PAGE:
Africa News Roundup: ECOWAS and Mali, French Commanders in Mauritania, Muslim Protests in Ethiopia, Karim Wade, and More

Details on the Economic Community of West African States’ battle plan for Mali:

“International forces will not do the ground fighting, that role will belong to the Malian army,” a military officer familiar with the plan, who asked not to be named, said on Friday.

“Air strikes will be the responsibility of the international force,” he said, adding foreign partners would also provide logistical and intelligence support and soldiers and police to secure areas captured by the Malian army.

Military planners from Africa, the United Nations and Europe in Mali’s capital Bamako last week drew up a battle plan that would involve a foreign force of more than 4,000 personnel, mostly from West African countries. It remains unclear how much of the force would come from Western nations.

The plan covers a six-month period, with a preparatory phase for training and the establishment of bases in Mali’s south, followed by combat operations in the north.

Top French military commanders visited Mauritania this week to discuss Mali and terrorism.

The ongoing Muslim protests in Ethiopia merit a full post, but two items of note are the announcement of new members of the Islamic Affairs Council and a statement by the US Commission on International Religious Freedom expressing concern “about the increasing deterioration of religious freedoms for Muslims in Ethiopia.”

In other Ethiopia-related news, “Ethiopia, Egypt and Sudan have agreed to resume jointly working on organizing sustainable management, utilization and development of the Nile waters under the Eastern Nile Basin. The agreement was reached after water Ministers and representatives of the three countries held a meeting in Ethiopian capital, Addis Ababa, on Thursday.”

VOA:

The United Nations warns survivors of Nigeria’s worst flooding in five decades are at risk for waterborne and water-related diseases.  Nigeria’s National Emergency Management Agency reports the heavy rains have killed 363 people, affected 7.7 million and made more than two million people homeless.

Reuters: “Somalia’s al Shabaab, Squeezed in South, Move to Puntland.”

Senegalese police will again question Karim Wade, a former minister and son of former President Abdoulaye Wade.

What else is happening?

Africa News Roundup: Elections in Libya, ECOWAS Meets on Mali, Missed Deadlines in Somalia, and More

Libya votes in parliamentary elections today. Some relevant news and commentary from Thursday and Friday:

Today, leaders from the Economic Community of West African States (ECOWAS) meet in Ouagadougou to discuss Mali, focusing on “broadening the interim government in southern Mali to give it greater legitimacy” and “retaking the north from Islamist militants.”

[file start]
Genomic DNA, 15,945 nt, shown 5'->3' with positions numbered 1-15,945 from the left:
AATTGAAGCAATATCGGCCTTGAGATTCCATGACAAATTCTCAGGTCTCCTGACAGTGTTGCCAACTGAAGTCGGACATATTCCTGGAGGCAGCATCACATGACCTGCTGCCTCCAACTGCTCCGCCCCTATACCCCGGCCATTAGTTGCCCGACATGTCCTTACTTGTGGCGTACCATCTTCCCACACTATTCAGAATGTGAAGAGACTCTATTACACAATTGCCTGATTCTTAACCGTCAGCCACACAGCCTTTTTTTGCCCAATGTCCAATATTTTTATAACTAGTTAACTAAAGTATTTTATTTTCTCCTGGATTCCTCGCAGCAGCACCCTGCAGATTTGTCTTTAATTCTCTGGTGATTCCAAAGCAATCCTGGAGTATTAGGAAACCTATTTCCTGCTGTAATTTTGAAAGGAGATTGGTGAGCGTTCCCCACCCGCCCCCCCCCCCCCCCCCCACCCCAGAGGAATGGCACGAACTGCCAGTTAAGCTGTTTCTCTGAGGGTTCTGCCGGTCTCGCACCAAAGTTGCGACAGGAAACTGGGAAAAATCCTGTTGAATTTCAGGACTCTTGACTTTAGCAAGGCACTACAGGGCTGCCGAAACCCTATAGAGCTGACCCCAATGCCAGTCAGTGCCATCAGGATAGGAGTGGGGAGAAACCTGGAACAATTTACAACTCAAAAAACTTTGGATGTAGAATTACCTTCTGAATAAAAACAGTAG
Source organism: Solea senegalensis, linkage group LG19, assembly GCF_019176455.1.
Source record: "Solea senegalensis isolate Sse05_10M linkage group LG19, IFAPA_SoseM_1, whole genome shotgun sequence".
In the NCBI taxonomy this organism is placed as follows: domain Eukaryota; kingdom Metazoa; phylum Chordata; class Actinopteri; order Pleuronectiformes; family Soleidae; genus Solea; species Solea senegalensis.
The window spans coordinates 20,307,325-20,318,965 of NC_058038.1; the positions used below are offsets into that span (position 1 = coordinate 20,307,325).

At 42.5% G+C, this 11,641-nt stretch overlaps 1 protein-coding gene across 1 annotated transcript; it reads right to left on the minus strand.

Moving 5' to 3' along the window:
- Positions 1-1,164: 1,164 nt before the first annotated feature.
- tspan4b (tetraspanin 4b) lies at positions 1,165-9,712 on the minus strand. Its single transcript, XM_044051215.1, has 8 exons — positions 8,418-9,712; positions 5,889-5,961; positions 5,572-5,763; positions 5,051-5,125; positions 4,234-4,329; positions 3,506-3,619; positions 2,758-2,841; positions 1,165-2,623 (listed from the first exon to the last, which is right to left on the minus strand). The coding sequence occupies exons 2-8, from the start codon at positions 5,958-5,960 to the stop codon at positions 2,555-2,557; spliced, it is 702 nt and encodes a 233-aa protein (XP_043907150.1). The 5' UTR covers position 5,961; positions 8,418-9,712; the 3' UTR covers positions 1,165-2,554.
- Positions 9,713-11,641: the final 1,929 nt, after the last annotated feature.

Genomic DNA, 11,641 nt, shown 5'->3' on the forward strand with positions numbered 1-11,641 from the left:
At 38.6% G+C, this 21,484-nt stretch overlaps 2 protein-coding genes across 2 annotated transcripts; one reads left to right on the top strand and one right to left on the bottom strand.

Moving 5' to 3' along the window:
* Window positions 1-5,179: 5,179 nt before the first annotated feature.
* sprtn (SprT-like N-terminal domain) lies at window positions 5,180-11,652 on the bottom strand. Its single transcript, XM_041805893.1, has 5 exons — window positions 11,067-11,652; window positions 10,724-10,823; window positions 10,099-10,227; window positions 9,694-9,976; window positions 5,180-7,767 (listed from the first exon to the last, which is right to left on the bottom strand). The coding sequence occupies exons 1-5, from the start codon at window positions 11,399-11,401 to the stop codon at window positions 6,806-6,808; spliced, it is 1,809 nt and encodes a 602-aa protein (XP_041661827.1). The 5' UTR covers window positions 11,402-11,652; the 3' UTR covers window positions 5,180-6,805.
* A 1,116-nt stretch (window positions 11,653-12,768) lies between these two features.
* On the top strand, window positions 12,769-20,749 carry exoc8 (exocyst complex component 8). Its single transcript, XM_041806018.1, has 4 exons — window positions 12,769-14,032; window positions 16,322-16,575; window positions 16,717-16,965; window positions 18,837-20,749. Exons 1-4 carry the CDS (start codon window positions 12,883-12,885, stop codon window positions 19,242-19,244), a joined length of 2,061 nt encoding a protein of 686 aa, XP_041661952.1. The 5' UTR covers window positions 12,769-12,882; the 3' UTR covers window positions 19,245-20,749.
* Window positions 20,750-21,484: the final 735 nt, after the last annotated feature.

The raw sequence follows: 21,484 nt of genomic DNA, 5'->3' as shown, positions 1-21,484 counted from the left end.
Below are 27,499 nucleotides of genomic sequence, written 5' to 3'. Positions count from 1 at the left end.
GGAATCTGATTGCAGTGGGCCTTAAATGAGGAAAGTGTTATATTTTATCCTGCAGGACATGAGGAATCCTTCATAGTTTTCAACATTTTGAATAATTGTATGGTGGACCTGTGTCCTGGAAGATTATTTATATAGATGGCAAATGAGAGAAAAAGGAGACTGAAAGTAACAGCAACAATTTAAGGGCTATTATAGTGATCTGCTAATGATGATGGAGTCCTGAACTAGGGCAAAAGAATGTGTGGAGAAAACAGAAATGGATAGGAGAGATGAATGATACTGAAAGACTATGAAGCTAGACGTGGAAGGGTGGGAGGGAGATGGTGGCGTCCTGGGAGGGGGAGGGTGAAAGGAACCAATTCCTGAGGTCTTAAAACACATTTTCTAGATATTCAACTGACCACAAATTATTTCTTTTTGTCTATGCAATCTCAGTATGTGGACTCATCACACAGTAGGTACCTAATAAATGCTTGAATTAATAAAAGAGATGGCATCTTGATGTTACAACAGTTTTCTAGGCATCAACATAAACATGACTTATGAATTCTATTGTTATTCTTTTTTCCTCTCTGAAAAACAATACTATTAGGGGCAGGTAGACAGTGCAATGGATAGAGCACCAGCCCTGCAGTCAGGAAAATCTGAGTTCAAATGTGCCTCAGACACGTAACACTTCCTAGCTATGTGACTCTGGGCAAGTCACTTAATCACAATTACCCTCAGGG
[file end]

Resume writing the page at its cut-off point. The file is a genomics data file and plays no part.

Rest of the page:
Another serious protest took place yesterday in Sudan, with more repression by security forces. The situation in Sudan is dynamic, but readers may be interested in two things I wrote about the protests earlier in the week, one at World Politics Review and one at The American Interest.

Alertnet rounds up uniformly grim assessments of conditions in South Sudan from the International Rescue Committee, Oxfam, the Red Cross, Human Rights Watch, and UNICEF.

The International Contact Group on Somalia has “expressed concern over the missing of deadlines which form part of the process of ending the country’s current transitional governing arrangements on 20 August this year.”

The Federal High Court in Abuja, Nigeria has charged two men of having links to Al Qaeda in the Arabian Peninsula. The men are from Lagos, and BBC Hausa adds that so far no link has been established between them and Boko Haram. To my relatively ignorant eye, the men appear to have Yoruba names.

VOA reports that residents of Kano feel caught between Boko Haram and the security forces.

On Tuesday and Thursday, police in Senegal questioned Karim Wade, son of former President Abdoulaye Wade.

What else is happening?

Senegal: Karim Wade Named Energy Minister

Since I started following Senegalese politics in 2006, I have heard people say that President Abdoulaye Wade intends to one day hand off power to his son Karim. Karim has served in several administration positions already, but on Tuesday the BBC reported that he will take over the Ministry of Energy. This appointment comes after months of protest over electricity shortages in Dakar and elsewhere, and represents an opportunity for Karim Wade “to prove his effectiveness among concerned popular classes who have never hidden their animosity towards him.” In addition, he will continue to hold several other portfolios, making him a “super government minister.”

This piece at Seneweb (French) gives a ground-level view of the electricity crisis and of the ministerial shuffle. Opposition figures are calling for greater accountability for K. Wade’s predecessor, who will remain in the government. With tensions so thick, the younger Wade is stepping up to a real challenge. How he does may determine his chances of succeeding his father.